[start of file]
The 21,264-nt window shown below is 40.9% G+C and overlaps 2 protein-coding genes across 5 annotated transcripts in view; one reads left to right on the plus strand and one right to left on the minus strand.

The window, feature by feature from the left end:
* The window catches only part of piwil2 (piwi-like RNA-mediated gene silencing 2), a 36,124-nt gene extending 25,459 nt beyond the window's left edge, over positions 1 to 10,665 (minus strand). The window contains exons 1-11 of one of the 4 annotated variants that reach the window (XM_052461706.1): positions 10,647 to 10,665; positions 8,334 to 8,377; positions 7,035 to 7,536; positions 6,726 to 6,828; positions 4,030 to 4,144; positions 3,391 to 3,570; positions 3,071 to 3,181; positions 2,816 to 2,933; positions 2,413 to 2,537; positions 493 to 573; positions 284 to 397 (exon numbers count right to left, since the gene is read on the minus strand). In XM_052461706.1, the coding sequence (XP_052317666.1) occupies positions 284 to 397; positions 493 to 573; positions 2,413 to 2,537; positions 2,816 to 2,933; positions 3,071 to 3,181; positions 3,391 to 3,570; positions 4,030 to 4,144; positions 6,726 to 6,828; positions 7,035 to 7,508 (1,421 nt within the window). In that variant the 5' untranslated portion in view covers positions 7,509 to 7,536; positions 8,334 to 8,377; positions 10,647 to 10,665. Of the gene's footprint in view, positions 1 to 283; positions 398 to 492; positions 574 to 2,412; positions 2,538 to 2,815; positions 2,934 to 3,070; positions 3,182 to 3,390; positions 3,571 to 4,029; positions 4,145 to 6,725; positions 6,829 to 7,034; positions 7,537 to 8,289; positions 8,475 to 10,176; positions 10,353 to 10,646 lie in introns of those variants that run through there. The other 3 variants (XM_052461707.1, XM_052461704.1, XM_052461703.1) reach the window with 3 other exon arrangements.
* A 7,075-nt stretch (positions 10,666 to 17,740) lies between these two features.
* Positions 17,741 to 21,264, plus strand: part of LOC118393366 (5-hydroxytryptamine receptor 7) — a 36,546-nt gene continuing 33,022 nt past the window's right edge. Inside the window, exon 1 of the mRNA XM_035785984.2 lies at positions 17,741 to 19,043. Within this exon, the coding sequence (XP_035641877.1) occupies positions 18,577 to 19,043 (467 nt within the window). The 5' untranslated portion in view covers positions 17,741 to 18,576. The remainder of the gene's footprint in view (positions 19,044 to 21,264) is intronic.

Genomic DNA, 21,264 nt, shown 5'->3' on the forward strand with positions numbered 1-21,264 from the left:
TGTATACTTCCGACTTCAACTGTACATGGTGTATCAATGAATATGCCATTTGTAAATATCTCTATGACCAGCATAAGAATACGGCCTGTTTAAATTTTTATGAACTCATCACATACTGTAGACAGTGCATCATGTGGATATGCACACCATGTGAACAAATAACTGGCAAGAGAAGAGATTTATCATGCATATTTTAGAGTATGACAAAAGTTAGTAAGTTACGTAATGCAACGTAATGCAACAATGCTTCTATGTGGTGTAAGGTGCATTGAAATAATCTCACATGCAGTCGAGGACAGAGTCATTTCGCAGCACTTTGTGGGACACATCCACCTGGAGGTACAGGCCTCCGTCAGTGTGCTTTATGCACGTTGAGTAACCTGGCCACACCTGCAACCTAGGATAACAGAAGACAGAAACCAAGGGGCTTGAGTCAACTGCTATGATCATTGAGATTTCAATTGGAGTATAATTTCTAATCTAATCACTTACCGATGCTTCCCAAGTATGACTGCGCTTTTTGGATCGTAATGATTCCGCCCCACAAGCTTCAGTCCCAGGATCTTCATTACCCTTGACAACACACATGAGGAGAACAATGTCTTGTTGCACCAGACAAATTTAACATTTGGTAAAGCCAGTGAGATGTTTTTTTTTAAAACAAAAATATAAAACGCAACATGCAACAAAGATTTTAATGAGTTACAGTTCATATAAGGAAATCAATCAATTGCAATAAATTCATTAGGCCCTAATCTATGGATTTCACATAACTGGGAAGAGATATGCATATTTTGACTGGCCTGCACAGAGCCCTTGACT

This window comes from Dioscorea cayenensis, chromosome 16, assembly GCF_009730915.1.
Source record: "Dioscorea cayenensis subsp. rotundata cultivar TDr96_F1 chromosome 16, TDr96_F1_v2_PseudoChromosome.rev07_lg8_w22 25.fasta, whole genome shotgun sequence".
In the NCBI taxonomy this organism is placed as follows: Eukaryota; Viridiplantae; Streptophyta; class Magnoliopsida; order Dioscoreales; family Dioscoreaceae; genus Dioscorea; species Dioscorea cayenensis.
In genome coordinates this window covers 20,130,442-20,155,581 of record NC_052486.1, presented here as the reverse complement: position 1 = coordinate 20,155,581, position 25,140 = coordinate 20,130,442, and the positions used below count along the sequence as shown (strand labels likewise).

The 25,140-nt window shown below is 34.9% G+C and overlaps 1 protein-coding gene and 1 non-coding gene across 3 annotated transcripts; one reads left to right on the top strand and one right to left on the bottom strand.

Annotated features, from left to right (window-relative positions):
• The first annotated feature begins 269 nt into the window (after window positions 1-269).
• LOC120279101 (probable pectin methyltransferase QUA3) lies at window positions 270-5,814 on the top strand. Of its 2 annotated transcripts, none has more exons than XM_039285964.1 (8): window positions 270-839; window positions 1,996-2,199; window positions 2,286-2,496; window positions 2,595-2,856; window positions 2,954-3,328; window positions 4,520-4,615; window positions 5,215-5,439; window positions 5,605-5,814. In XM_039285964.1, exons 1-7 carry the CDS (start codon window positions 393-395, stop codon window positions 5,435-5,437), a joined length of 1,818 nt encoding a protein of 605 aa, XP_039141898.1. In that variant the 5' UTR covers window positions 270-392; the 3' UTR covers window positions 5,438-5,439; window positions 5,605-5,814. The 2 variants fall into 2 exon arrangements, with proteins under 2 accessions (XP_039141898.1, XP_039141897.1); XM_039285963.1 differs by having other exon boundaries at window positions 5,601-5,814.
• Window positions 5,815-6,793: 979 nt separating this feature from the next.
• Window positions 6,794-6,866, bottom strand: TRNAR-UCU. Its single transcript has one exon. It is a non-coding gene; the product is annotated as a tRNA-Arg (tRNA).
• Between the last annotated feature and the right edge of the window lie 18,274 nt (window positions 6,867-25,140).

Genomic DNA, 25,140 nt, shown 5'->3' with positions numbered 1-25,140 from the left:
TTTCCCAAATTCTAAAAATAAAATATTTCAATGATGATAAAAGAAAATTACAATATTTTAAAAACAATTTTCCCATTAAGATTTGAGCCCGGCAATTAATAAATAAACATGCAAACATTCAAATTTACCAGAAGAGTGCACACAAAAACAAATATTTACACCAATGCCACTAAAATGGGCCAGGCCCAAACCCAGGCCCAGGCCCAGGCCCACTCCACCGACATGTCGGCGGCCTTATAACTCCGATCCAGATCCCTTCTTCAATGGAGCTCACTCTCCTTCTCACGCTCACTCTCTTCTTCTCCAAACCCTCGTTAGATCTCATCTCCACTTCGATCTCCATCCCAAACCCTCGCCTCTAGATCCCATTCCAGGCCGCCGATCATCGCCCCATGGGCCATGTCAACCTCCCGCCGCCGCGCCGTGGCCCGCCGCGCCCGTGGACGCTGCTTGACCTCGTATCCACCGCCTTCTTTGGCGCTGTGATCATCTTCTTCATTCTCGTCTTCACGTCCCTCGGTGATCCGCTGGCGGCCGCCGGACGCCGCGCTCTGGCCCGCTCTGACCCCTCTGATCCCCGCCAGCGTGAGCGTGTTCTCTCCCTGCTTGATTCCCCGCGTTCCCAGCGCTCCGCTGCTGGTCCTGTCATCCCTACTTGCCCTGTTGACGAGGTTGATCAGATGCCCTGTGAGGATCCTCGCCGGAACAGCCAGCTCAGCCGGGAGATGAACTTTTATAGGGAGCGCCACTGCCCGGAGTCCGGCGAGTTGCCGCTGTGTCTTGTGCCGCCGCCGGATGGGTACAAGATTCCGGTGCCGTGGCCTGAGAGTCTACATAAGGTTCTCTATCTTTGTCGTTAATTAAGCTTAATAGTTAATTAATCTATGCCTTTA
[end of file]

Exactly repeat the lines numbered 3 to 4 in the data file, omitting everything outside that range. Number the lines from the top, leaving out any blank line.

* The window catches only part of piwil2 (piwi-like RNA-mediated gene silencing 2), a 36,124-nt gene extending 25,459 nt beyond the window's left edge, over positions 1 to 10,665 (minus strand). The window contains exons 1-11 of one of the 4 annotated variants that reach the window (XM_052461706.1): positions 10,647 to 10,665; positions 8,334 to 8,377; positions 7,035 to 7,536; positions 6,726 to 6,828; positions 4,030 to 4,144; positions 3,391 to 3,570; positions 3,071 to 3,181; positions 2,816 to 2,933; positions 2,413 to 2,537; positions 493 to 573; positions 284 to 397 (exon numbers count right to left, since the gene is read on the minus strand). In XM_052461706.1, the coding sequence (XP_052317666.1) occupies positions 284 to 397; positions 493 to 573; positions 2,413 to 2,537; positions 2,816 to 2,933; positions 3,071 to 3,181; positions 3,391 to 3,570; positions 4,030 to 4,144; positions 6,726 to 6,828; positions 7,035 to 7,508 (1,421 nt within the window). In that variant the 5' untranslated portion in view covers positions 7,509 to 7,536; positions 8,334 to 8,377; positions 10,647 to 10,665. Of the gene's footprint in view, positions 1 to 283; positions 398 to 492; positions 574 to 2,412; positions 2,538 to 2,815; positions 2,934 to 3,070; positions 3,182 to 3,390; positions 3,571 to 4,029; positions 4,145 to 6,725; positions 6,829 to 7,034; positions 7,537 to 8,289; positions 8,475 to 10,176; positions 10,353 to 10,646 lie in introns of those variants that run through there. The other 3 variants (XM_052461707.1, XM_052461704.1, XM_052461703.1) reach the window with 3 other exon arrangements.
* A 7,075-nt stretch (positions 10,666 to 17,740) lies between these two features.